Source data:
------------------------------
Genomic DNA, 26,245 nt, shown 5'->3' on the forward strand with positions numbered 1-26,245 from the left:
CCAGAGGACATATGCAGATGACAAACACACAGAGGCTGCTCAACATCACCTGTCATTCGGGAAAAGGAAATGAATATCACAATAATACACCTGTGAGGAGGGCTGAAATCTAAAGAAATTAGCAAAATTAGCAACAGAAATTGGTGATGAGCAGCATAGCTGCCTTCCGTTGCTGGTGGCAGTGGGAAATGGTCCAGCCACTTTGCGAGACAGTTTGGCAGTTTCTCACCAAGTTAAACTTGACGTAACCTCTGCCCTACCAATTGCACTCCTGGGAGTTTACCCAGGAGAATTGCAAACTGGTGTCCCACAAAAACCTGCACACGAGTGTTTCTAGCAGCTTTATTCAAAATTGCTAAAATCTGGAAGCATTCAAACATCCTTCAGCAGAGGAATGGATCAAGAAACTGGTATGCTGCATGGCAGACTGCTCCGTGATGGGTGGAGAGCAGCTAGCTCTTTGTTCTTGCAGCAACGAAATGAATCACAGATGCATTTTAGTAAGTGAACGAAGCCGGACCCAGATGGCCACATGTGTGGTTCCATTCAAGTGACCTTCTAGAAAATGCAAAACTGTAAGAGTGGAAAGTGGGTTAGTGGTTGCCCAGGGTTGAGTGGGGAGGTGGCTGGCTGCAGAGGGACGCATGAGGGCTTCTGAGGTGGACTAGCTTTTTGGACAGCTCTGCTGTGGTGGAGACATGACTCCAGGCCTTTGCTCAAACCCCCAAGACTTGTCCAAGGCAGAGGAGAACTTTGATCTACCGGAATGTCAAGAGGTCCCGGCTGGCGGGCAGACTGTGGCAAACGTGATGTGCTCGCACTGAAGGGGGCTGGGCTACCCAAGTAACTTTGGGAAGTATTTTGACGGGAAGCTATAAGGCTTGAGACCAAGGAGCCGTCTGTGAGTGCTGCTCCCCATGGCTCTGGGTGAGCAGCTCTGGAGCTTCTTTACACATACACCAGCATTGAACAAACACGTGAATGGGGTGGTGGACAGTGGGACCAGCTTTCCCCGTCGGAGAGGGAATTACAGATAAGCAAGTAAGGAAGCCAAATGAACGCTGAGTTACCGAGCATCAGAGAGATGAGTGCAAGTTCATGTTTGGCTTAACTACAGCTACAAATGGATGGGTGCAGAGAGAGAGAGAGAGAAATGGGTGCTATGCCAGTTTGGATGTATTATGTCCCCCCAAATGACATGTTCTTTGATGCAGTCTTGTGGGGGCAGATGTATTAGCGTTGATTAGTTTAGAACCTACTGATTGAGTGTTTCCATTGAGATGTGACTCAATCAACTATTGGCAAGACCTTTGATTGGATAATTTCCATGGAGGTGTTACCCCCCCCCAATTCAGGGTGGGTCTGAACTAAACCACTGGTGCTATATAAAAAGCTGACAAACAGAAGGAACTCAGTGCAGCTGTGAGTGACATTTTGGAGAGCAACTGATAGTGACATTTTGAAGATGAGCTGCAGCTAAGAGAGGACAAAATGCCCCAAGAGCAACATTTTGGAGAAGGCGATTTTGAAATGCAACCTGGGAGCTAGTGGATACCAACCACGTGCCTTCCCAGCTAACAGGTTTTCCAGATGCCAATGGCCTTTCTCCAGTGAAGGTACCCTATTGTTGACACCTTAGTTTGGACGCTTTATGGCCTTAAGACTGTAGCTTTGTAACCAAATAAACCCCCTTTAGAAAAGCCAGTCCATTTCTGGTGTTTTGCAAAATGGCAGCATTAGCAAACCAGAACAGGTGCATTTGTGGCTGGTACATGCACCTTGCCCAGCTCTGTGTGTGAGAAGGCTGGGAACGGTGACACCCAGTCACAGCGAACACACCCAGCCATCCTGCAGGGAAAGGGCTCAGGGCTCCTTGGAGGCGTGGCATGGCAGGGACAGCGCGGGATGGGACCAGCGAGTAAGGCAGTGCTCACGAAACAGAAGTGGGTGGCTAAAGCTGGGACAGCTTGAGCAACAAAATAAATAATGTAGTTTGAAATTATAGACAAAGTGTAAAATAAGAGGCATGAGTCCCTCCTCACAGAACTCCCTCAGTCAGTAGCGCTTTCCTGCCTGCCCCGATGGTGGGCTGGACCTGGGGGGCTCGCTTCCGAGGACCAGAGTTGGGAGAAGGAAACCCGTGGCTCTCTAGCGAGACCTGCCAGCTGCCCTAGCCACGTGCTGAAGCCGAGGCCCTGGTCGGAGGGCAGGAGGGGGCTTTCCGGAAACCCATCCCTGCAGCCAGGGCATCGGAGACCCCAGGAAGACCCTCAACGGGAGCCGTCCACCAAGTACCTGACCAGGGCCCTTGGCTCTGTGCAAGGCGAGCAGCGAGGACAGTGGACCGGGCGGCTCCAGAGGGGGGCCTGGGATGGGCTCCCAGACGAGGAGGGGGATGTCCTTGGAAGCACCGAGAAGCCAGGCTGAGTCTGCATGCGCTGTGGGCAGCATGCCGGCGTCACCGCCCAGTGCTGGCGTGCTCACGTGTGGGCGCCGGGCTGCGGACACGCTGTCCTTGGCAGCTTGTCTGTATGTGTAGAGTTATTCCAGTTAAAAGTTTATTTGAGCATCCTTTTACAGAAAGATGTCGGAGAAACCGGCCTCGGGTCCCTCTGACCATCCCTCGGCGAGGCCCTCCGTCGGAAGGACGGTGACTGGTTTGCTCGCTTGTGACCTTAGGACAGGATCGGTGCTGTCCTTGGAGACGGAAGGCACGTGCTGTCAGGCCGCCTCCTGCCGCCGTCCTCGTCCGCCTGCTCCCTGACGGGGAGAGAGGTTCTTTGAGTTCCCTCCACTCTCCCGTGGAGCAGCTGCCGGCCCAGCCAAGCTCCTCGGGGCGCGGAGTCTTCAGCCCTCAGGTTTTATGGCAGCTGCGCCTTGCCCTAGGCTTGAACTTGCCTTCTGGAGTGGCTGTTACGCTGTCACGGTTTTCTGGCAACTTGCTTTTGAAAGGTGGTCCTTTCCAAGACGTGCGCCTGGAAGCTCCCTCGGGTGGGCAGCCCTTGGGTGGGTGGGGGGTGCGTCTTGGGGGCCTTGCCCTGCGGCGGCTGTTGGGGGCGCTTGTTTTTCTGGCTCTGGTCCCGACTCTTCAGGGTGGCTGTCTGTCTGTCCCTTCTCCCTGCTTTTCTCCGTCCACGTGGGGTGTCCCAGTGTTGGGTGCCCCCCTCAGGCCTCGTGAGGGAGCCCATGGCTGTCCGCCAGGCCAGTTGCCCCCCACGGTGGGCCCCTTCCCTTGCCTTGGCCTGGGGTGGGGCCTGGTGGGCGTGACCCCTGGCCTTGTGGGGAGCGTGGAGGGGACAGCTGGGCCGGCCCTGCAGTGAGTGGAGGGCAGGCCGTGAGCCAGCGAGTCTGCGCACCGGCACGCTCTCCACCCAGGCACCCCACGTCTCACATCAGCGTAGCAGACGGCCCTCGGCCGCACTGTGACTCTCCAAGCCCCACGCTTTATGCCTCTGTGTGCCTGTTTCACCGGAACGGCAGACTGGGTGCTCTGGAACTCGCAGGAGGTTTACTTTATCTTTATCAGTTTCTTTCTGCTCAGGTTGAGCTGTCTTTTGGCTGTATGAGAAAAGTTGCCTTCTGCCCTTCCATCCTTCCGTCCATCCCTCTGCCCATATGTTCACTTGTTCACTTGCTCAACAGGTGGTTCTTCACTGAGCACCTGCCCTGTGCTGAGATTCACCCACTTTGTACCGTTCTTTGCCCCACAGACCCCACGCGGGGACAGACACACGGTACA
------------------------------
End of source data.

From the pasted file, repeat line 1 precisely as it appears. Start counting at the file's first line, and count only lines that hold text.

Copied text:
Genomic DNA, 26,245 nt, shown 5'->3' on the forward strand with positions numbered 1-26,245 from the left: